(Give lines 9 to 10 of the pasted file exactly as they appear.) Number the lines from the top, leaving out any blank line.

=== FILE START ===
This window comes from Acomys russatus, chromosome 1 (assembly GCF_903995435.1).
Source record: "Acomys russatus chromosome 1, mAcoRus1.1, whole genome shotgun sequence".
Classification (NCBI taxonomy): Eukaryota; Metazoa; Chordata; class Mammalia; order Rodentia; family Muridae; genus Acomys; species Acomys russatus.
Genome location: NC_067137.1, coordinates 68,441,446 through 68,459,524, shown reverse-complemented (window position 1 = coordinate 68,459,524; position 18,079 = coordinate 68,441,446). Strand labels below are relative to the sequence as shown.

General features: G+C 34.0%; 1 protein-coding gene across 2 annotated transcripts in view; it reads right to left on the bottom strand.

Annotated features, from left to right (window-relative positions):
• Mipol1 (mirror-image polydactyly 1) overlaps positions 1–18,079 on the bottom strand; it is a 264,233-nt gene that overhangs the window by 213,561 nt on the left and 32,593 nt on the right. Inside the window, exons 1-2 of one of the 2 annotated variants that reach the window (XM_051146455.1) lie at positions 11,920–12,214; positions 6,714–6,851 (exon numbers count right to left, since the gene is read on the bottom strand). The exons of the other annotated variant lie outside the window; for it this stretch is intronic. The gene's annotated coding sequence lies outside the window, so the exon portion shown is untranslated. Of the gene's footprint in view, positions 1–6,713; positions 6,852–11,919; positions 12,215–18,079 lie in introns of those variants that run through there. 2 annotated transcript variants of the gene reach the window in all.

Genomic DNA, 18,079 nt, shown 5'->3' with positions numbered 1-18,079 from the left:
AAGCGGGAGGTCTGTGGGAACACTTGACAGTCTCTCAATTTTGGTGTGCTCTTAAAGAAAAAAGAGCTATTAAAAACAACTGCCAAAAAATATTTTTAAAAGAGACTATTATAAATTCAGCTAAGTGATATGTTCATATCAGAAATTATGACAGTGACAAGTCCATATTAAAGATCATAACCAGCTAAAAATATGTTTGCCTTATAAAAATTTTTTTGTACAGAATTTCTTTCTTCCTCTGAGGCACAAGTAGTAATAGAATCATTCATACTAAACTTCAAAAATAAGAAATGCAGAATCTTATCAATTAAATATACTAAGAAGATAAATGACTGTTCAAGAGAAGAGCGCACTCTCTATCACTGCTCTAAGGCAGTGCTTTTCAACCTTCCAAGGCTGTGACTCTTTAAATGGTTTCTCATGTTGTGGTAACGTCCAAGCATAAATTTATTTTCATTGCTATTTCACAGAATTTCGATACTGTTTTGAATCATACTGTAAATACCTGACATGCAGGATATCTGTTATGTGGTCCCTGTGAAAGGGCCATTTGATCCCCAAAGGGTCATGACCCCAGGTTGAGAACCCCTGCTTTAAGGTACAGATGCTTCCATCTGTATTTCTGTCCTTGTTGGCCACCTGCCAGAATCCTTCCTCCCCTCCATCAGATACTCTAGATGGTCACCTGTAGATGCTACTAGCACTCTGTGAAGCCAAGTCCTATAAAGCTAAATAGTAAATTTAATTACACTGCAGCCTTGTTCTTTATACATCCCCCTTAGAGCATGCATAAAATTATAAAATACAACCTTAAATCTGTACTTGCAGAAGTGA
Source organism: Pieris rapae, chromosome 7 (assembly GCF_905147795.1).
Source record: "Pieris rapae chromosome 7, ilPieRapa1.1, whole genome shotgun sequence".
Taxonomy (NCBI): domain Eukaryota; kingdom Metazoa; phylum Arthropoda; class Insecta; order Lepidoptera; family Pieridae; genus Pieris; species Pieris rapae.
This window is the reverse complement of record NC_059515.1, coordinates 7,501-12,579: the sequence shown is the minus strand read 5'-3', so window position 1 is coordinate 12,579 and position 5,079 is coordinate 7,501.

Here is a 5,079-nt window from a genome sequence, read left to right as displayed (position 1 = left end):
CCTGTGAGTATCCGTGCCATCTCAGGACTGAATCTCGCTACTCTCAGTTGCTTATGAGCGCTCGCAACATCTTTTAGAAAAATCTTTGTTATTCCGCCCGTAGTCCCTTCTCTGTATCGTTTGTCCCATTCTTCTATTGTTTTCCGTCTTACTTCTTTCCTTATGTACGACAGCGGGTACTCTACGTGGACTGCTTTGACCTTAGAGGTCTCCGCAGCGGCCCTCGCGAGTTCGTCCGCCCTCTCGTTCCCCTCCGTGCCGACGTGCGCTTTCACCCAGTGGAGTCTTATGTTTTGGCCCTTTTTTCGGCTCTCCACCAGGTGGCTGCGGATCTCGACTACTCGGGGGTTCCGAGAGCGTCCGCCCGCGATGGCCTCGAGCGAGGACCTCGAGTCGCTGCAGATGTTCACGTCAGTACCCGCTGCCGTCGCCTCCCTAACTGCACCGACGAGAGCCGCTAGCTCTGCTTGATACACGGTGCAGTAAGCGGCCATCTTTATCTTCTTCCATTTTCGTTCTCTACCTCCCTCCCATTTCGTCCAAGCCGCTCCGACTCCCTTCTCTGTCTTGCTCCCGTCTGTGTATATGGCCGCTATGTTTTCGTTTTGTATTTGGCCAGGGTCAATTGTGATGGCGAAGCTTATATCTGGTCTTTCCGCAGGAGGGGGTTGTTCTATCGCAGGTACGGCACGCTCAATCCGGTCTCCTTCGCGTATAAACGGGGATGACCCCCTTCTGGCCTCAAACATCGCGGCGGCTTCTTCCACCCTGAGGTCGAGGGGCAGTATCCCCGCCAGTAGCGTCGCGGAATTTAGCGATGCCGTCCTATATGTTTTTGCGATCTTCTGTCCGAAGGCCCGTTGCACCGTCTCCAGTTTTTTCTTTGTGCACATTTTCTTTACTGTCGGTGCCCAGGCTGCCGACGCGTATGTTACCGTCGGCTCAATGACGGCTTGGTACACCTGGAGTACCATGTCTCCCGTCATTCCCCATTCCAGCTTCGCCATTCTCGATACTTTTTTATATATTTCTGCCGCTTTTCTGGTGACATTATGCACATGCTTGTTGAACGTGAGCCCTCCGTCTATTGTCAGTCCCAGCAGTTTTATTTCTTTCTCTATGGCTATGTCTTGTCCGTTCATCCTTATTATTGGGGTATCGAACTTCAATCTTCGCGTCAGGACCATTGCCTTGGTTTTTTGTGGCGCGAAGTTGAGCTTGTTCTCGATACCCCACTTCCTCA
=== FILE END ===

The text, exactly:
AAGCGGGAGGTCTGTGGGAACACTTGACAGTCTCTCAATTTTGGTGTGCTCTTAAAGAAAAAAGAGCTATTAAAAACAACTGCCAAAAAATATTTTTAAAAGAGACTATTATAAATTCAGCTAAGTGATATGTTCATATCAGAAATTATGACAGTGACAAGTCCATATTAAAGATCATAACCAGCTAAAAATATGTTTGCCTTATAAAAATTTTTTTGTACAGAATTTCTTTCTTCCTCTGAGGCACAAGTAGTAATAGAATCATTCATACTAAACTTCAAAAATAAGAAATGCAGAATCTTATCAATTAAATATACTAAGAAGATAAATGACTGTTCAAGAGAAGAGCGCACTCTCTATCACTGCTCTAAGGCAGTGCTTTTCAACCTTCCAAGGCTGTGACTCTTTAAATGGTTTCTCATGTTGTGGTAACGTCCAAGCATAAATTTATTTTCATTGCTATTTCACAGAATTTCGATACTGTTTTGAATCATACTGTAAATACCTGACATGCAGGATATCTGTTATGTGGTCCCTGTGAAAGGGCCATTTGATCCCCAAAGGGTCATGACCCCAGGTTGAGAACCCCTGCTTTAAGGTACAGATGCTTCCATCTGTATTTCTGTCCTTGTTGGCCACCTGCCAGAATCCTTCCTCCCCTCCATCAGATACTCTAGATGGTCACCTGTAGATGCTACTAGCACTCTGTGAAGCCAAGTCCTATAAAGCTAAATAGTAAATTTAATTACACTGCAGCCTTGTTCTTTATACATCCCCCTTAGAGCATGCATAAAATTATAAAATACAACCTTAAATCTGTACTTGCAGAAGTGA
Source organism: Pieris rapae, chromosome 7 (assembly GCF_905147795.1).